UberEATS app.
Photograph courtesy of Uber
By Kia Kokalitcheva
May 9, 2016

Uber will no longer ferry you around Austin, but it does still want to deliver you tacos.

On Saturday, Uber and fellow ride-hailing company Lyft lost a special election that would have lifted a new city requirement that they fingerprint their drivers. In response to the defeat, the two companies said they would carry through with threats to shut down their operations in Austin.

However, Uber, which also operates a food delivery service, UberEats, will continue to shuttle prepared food from restaurants to customers in the city. Uber sent the following email to its Austin customers:

We’ve seen a growing appetite in Austin for UberEATS since we launched our new app, and we want to thank you for being a customer.

As you’ve heard from the results of Proposition 1, Uber ridesharing is no longer available in Austin. However, we’re glad to tell you that UberEATS will continue service as normal, providing great food when you need it, helping restaurants serve beyond the brick-and-mortar, and offering driver-partners an option to stay on the road.
We look forward to serving you.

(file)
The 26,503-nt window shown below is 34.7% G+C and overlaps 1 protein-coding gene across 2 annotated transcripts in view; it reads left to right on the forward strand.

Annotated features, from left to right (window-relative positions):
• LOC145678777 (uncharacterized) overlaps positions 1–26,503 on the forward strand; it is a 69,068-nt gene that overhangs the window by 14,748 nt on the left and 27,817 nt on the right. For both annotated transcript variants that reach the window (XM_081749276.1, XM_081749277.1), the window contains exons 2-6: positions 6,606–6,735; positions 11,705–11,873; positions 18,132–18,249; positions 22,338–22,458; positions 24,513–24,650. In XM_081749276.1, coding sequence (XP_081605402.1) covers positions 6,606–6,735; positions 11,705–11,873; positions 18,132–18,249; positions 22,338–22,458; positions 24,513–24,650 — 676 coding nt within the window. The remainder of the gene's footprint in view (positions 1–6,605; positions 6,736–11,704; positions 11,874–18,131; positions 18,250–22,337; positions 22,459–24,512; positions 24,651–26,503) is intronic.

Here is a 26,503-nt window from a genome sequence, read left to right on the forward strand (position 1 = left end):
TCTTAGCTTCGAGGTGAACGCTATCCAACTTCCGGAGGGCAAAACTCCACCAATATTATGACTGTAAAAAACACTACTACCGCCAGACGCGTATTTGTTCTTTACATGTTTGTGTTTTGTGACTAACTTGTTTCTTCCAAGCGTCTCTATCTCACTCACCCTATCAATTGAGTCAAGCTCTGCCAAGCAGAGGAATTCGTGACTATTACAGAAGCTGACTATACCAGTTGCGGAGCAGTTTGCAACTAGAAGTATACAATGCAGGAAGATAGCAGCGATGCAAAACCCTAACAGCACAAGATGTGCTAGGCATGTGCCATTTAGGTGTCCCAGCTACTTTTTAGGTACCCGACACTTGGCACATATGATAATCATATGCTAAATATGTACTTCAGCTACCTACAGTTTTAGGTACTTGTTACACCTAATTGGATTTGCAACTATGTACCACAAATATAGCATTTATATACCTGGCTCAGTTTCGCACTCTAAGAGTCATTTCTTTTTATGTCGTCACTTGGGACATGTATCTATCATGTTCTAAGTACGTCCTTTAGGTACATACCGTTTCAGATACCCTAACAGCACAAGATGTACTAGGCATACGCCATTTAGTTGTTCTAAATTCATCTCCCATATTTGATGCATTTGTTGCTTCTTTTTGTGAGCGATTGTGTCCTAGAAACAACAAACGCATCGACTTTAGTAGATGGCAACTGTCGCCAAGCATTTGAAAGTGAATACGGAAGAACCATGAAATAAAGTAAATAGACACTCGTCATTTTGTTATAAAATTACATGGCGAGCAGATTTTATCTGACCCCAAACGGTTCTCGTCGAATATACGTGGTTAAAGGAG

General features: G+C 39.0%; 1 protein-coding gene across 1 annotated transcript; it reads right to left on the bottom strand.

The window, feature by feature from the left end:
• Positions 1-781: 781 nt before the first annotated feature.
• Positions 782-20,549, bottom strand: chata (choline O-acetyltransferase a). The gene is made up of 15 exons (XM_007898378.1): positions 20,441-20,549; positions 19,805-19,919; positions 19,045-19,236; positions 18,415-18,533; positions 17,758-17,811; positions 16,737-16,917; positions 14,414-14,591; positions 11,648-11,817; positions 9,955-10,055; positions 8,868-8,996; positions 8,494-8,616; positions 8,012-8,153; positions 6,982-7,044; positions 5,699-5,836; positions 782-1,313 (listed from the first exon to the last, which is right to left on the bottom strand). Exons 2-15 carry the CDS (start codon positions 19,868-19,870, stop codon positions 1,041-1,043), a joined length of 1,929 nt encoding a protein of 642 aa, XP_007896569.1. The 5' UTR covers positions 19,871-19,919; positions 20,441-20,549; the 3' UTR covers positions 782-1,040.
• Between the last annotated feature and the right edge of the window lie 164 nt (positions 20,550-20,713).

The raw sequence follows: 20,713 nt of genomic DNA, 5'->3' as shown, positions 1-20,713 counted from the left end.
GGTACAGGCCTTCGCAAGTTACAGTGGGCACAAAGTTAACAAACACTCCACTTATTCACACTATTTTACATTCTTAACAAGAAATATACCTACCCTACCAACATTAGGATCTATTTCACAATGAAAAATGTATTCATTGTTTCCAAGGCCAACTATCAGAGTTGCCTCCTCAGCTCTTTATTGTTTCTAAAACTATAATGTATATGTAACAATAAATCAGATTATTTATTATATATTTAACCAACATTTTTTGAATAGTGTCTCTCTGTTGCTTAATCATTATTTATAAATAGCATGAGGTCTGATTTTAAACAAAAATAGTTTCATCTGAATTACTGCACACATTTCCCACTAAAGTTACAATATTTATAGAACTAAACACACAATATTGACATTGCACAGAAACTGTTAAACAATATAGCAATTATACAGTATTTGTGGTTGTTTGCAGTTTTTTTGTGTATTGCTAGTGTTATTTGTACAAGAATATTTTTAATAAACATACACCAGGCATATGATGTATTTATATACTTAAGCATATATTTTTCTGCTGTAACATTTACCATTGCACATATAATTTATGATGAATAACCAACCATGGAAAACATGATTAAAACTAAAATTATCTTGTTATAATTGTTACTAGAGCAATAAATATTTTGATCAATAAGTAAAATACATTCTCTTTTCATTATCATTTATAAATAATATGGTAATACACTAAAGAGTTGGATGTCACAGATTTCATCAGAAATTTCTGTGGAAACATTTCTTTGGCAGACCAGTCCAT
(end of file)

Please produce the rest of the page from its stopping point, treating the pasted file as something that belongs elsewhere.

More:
Presumably, the company is continuing its food delivery service because the fingerprinting regulations it opposed only apply to its ride-hailing service for ferrying people around. In December, Austin’s city council passed a new regulations that included a provision that forces drivers for ride-hailing companies to get fingerprinted as part of their background check.

Uber and Lyft vehemently fought against the requirement, arguing that it places unnecessary burdens on the companies and their drivers and that their current background checks are more than adequate.

UberEats is facing stiff competition from local food delivery service Favor, which has been operating in the city since 2013.

Fortune has contacted Uber for comment and will update this story if we hear more.

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